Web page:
In Kula Lumpur we took a budget taxi the 20 km trip to Concorde Inn and in time Mariska could sleep. Doha in Qatar is our next destination next day.

Malaysia is a Muslim country, however the other religions have further no restrictions. Almost all Muslim women wear scarf’s of a certain model.

The Concorde Inn is a low risk hotel to get to the airport in time, as it’s only a few minutes away from the Kuala Lumpur Intenational Airport. Important you have KLIA, as there are more airports and the next is opened in June.

We were in time to go two times through all the security checks and arriving at the gate just before boarding time, Birgitt was trying to look for drinks for Mariska for onboard use. She was gone for three quarters of an hour without mobile or watch (and no idea she was out for that long time) and that’s no pretty feeling if it’s boarding time. To my relief she showed up just in time with the precious drinks for Mariska. However, she he could throw all directly in the bin as it is forbidden to take fluids through the third and last security checks, as was listed on a big poster.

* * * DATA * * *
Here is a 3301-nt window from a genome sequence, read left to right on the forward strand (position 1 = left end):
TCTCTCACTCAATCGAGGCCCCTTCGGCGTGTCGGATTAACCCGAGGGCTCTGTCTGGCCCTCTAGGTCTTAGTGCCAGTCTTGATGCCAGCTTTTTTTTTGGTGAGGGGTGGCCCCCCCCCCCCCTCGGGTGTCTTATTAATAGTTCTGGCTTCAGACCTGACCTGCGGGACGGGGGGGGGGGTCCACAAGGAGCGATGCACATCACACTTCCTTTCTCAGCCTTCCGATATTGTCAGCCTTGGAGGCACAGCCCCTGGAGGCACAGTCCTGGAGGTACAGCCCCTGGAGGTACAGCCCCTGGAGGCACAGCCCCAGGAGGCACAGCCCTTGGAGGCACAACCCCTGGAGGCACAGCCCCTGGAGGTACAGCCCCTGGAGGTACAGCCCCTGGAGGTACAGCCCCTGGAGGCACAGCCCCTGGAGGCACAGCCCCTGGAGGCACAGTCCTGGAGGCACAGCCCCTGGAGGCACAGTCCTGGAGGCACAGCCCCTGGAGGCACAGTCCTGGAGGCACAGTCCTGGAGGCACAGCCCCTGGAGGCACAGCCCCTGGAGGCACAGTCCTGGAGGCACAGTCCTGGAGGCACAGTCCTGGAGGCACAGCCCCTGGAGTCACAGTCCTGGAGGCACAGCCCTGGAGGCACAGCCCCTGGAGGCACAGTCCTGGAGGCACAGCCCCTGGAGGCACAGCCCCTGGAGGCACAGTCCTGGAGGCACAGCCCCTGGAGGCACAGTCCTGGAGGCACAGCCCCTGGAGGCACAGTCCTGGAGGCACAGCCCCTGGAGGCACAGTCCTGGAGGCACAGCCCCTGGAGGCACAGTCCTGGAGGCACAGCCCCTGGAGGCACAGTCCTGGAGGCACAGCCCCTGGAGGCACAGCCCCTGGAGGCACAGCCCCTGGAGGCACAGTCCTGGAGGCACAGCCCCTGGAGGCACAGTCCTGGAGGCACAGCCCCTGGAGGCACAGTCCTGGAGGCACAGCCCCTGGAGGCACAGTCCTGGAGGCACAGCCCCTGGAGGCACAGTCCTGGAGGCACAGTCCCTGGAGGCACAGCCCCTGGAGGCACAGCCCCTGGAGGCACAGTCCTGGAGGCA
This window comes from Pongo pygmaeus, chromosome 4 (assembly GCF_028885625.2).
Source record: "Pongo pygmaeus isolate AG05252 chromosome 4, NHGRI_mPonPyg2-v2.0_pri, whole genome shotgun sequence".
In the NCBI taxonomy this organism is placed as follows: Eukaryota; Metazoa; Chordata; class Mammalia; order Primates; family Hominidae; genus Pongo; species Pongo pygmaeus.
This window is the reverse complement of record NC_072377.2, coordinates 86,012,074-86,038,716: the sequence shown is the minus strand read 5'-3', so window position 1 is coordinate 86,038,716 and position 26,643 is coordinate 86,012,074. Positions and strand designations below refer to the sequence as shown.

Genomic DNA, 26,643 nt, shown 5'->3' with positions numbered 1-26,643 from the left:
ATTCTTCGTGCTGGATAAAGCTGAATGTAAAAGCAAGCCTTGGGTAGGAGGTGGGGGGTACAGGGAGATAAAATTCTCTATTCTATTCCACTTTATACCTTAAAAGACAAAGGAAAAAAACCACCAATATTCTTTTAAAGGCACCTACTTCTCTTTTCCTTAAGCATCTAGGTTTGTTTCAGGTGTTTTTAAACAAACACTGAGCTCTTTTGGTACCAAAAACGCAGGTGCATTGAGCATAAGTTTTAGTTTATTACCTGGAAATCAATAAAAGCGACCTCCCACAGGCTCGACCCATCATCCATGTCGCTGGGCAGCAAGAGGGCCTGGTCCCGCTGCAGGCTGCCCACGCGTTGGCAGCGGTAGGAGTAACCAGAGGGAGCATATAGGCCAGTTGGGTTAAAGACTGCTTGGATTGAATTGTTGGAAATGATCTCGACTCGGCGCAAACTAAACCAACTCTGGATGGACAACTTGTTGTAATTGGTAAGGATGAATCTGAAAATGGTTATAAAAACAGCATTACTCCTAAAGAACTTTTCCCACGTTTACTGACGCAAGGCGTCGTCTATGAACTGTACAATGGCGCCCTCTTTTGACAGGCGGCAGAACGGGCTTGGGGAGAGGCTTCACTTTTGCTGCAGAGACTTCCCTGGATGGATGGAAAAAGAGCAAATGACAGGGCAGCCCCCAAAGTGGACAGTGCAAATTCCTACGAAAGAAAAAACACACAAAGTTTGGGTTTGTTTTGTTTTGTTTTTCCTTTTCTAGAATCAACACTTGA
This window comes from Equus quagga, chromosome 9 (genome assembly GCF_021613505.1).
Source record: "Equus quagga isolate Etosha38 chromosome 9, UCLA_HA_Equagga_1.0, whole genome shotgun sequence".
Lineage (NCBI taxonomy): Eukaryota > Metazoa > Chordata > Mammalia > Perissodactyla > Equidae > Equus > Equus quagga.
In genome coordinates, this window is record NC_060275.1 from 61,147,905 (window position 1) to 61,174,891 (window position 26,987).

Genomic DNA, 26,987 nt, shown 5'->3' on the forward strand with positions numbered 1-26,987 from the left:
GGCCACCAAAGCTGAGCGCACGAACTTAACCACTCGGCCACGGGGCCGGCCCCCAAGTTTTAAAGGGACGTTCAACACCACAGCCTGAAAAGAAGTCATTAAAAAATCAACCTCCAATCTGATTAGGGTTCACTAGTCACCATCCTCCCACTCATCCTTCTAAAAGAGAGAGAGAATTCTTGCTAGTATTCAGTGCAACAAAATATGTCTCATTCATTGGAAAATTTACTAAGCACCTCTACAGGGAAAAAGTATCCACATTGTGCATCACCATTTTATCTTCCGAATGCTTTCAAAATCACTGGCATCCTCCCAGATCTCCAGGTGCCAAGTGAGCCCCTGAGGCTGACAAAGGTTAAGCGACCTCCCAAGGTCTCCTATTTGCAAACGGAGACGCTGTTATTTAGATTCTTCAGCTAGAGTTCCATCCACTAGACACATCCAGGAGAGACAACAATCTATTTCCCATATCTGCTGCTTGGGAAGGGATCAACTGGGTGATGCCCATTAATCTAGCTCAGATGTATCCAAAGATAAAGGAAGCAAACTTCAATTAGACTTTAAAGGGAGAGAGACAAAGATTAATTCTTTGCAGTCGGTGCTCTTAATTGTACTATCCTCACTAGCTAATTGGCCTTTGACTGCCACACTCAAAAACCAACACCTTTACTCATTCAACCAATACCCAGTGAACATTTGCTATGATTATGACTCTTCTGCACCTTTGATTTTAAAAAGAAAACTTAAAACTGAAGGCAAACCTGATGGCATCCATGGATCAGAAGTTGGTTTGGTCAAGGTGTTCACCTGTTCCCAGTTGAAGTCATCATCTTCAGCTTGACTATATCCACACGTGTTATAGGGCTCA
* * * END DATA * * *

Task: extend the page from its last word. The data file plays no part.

The flight was uneventful and in Qatar, after passing the Immigration that charged 90 USD for visa to leave the airport, we took a taxi to the Al-Ghazai hotel, as we could not find the driver from the hotel who should be waiting for us. It was in the traditional shop area, specialised in small furniture

We got an upgrade to a big apartment, Mariska enjoyed her big queensize bed.